It doesn't appear that I could bypass the cable stop without modifying the derailleur. That said, I suppose that I could just grind the cable stop off if it winds up being a problem.

When I look closely at the photo below, it seems to me that the cable stop actually has side walls to it at the inside which should help with the wear problem. It also suggests further that this was probably the original FD and the original setup.

If anybody cares to help with the derailleur setup, please see the tail end of this thread which is another of mine: Other Thread

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Old 08-03-21, 11:32 AM
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If it ain't broke...leave your grinder in the garage Harold.

I don't think another link could come out without stress on the RD

Last edited by clubman; 08-03-21 at 11:36 AM.
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Old 08-04-21, 08:14 AM
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Nice!
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Old 08-04-21, 09:16 AM
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Back when that bike was made, some bikes used a cable guide which clamped onto the downtube at the bottom bracket:
​​​​​​https://www.ebay.ca/itm/233593042009...BoCbNcQAvD_BwE
This allowed the use of a short piece of cable housing that would use the cable stop on your derailleur. Other bikes used the under the bottom bracket cable routing that is found on your bike. Either cable routing works
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Old 08-04-21, 07:18 PM
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Originally Posted by Harold74 View Post
Thanks for the assistance guys. I wound up taking a stab at it without the housing after all (photo below). The cable kind of cuts across at an angle from the bottom bracket which improves matters some. It seems to work fine for now without excess shifting resistance etc. My wife will likely only be riding this bike for an hour at a time, close to home. So, as long as the derailleur jumping down to the granny ring doesn't trigger a crash, the risks are small.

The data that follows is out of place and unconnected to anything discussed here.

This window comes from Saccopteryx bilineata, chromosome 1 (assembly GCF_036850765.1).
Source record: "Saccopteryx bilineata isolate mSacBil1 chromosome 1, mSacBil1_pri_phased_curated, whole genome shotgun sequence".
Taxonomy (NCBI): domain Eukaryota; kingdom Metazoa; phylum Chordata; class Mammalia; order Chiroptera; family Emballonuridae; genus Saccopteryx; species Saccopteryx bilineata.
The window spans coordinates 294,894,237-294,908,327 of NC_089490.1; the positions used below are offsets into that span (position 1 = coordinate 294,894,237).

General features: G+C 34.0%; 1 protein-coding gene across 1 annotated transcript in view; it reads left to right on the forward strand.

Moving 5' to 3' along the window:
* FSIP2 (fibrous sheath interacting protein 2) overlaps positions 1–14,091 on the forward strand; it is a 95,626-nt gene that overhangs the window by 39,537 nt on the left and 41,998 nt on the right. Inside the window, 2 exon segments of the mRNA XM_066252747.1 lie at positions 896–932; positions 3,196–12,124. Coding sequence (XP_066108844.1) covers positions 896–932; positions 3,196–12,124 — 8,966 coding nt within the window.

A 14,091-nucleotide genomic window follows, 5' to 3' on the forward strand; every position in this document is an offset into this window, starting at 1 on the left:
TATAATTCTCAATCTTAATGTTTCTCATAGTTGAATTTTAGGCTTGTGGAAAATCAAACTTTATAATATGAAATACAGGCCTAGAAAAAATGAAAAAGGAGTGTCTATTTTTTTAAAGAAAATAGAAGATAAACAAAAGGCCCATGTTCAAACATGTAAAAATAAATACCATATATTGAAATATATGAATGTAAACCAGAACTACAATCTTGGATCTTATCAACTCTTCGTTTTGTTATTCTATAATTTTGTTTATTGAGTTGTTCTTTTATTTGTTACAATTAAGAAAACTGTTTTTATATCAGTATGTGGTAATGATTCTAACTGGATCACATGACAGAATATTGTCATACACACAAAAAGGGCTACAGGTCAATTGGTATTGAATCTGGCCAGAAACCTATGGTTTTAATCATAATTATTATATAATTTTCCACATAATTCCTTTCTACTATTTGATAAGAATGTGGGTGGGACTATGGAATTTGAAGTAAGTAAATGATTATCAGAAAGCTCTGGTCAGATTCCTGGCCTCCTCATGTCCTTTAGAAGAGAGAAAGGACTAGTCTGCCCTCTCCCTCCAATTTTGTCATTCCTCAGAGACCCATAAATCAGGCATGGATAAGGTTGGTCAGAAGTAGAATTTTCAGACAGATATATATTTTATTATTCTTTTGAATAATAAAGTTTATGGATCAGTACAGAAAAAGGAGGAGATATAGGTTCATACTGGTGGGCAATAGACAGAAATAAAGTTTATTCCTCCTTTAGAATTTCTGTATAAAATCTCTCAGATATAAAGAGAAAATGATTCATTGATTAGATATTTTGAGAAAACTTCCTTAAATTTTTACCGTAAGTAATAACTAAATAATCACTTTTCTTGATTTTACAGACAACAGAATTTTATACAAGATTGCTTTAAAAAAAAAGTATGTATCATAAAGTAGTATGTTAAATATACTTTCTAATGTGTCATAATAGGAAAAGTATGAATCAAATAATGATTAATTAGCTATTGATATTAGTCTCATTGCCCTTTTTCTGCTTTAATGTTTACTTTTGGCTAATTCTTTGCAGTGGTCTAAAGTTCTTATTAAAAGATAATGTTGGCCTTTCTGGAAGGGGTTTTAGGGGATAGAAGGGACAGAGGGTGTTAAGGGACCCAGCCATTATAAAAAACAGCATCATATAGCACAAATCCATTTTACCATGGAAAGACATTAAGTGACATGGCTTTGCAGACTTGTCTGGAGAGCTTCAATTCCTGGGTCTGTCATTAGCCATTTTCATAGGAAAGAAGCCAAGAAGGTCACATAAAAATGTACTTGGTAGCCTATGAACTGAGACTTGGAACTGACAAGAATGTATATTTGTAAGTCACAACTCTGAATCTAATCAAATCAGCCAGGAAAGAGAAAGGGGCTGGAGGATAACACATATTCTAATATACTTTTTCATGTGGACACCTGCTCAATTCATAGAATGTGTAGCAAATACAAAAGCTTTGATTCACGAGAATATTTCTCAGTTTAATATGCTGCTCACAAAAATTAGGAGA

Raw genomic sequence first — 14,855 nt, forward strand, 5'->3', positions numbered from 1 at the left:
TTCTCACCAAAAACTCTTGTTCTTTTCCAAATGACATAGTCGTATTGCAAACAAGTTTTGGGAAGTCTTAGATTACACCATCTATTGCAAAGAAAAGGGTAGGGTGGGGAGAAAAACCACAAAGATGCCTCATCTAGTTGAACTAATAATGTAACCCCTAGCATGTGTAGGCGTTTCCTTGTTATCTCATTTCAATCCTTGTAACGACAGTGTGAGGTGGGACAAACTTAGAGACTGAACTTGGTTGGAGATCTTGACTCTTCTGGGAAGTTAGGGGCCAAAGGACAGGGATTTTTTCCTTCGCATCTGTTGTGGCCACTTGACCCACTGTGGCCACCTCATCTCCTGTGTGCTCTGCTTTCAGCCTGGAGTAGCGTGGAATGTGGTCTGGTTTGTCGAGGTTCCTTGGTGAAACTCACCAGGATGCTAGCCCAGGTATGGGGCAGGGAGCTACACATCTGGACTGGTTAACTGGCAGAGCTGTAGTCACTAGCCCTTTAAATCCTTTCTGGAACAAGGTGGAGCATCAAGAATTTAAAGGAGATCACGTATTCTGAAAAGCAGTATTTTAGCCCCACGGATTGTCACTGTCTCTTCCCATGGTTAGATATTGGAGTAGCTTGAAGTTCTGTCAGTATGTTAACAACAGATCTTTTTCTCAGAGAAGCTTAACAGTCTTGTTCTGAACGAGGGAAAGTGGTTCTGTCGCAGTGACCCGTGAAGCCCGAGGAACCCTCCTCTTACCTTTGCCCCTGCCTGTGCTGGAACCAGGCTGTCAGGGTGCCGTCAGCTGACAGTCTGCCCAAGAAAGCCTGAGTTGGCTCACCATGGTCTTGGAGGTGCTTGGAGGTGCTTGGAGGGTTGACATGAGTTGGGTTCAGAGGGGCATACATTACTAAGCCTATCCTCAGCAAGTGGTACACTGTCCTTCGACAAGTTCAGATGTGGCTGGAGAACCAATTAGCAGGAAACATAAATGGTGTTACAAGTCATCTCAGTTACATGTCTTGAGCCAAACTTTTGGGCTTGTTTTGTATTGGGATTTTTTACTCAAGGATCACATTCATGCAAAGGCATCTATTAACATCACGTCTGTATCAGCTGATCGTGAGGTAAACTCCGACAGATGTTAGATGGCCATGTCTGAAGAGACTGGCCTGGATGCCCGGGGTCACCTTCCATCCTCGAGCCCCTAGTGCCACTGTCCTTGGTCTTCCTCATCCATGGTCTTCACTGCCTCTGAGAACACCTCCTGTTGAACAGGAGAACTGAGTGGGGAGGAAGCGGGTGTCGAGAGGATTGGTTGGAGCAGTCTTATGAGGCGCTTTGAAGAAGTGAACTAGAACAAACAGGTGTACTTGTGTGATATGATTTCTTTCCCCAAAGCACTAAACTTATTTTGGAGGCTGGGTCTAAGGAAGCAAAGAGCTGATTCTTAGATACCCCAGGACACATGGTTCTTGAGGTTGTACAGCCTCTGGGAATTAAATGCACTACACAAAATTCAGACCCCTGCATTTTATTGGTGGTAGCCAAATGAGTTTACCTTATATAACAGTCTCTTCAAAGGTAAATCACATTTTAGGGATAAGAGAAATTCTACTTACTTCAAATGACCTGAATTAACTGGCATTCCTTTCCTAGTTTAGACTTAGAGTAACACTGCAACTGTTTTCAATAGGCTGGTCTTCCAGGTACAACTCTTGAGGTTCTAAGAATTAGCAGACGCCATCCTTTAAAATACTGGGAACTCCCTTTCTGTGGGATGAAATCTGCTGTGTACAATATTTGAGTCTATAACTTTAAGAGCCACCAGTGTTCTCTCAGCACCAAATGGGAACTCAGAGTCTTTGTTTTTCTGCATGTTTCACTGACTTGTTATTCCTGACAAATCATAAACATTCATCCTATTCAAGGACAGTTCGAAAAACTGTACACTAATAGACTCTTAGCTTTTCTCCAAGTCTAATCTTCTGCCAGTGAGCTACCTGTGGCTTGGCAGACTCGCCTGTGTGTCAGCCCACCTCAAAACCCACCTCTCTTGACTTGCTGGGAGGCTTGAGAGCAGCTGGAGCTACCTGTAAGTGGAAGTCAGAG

It doesn't appear that I could bypass the cable stop without modifying the derailleur. That said, I suppose that I could just grind the cable stop off if it winds up being a problem.

When I look closely at the photo below, it seems to me that the cable stop actually has side walls to it at the inside which should help with the wear problem. It also suggests further that this was probably the original FD and the original setup.

If anybody cares to help with the derailleur setup, please see the tail end of this thread which is another of mine: Other Thread


I think that the pictured cable path at the binder/anchor bolt isn't quite right here.

Usually there is either a groove in the arm for the cable to pass through, or there is a nub on the arm's face that is toward the non-driveside, and which the cable is supposed to pass OVER (not below the nub)!

Not only might aligning the cable path somewhat correct the rubbing, but on index-shifted front derailers, the cable must be fitted exactly as intended for the leverage to be sufficient and thus for the indexing to work.
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Old 08-04-21, 08:34 PM
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And something doesn't look right with the clamp around the seat tube. Usually the clamp ears are nearly parallel when the clamp bolt is tightened. I just looked at several of my bikes (including three Miyata touring bikes) and none look like that, and none have that many threads showing beyond the nut.
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Old 08-04-21, 09:08 PM
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I think the cable goes through the pointed part then next to the clinch bolt.

The mounting clamp is thightend more than it should be I probably wouldn't change that unless you need to move or replace the front derailleur.